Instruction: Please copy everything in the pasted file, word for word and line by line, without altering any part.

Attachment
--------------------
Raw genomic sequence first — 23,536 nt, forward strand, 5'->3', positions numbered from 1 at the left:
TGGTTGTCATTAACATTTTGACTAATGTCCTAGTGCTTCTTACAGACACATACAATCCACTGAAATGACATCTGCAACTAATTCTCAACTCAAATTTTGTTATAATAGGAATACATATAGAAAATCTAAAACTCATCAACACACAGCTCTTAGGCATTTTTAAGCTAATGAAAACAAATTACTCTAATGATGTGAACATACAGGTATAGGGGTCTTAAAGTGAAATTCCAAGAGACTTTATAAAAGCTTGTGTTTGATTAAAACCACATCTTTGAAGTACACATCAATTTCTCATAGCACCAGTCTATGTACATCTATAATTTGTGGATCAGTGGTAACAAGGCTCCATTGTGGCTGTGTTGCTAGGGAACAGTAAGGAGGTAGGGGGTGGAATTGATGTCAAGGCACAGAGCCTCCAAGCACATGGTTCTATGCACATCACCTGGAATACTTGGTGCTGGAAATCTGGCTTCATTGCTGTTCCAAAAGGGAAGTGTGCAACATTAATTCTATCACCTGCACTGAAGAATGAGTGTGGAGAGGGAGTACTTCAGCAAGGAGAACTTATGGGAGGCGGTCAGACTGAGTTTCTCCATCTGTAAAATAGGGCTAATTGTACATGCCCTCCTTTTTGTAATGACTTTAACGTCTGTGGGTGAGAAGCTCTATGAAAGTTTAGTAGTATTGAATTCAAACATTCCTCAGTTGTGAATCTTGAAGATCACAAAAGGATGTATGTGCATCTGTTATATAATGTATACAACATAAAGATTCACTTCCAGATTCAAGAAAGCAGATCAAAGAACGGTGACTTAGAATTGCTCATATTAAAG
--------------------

Raw genomic sequence first — 23,536 nt, forward strand, 5'->3', positions numbered from 1 at the left:
TGGTTGTCATTAACATTTTGACTAATGTCCTAGTGCTTCTTACAGACACATACAATCCACTGAAATGACATCTGCAACTAATTCTCAACTCAAATTTTGTTATAATAGGAATACATATAGAAAATCTAAAACTCATCAACACACAGCTCTTAGGCATTTTTAAGCTAATGAAAACAAATTACTCTAATGATGTGAACATACAGGTATAGGGGTCTTAAAGTGAAATTCCAAGAGACTTTATAAAAGCTTGTGTTTGATTAAAACCACATCTTTGAAGTACACATCAATTTCTCATAGCACCAGTCTATGTACATCTATAATTTGTGGATCAGTGGTAACAAGGCTCCATTGTGGCTGTGTTGCTAGGGAACAGTAAGGAGGTAGGGGGTGGAATTGATGTCAAGGCACAGAGCCTCCAAGCACATGGTTCTATGCACATCACCTGGAATACTTGGTGCTGGAAATCTGGCTTCATTGCTGTTCCAAAAGGGAAGTGTGCAACATTAATTCTATCACCTGCACTGAAGAATGAGTGTGGAGAGGGAGTACTTCAGCAAGGAGAACTTATGGGAGGCGGTCAGACTGAGTTTCTCCATCTGTAAAATAGGGCTAATTGTACATGCCCTCCTTTTTGTAATGACTTTAACGTCTGTGGGTGAGAAGCTCTATGAAAGTTTAGTAGTATTGAATTCAAACATTCCTCAGTTGTGAATCTTGAAGATCACAAAAGGATGTATGTGCATCTGTTATATAATGTATACAACATAAAGATTCACTTCCAGATTCAAGAAAGCAGATCAAAGAACGGTGACTTAGAATTGCTCATATTAAAG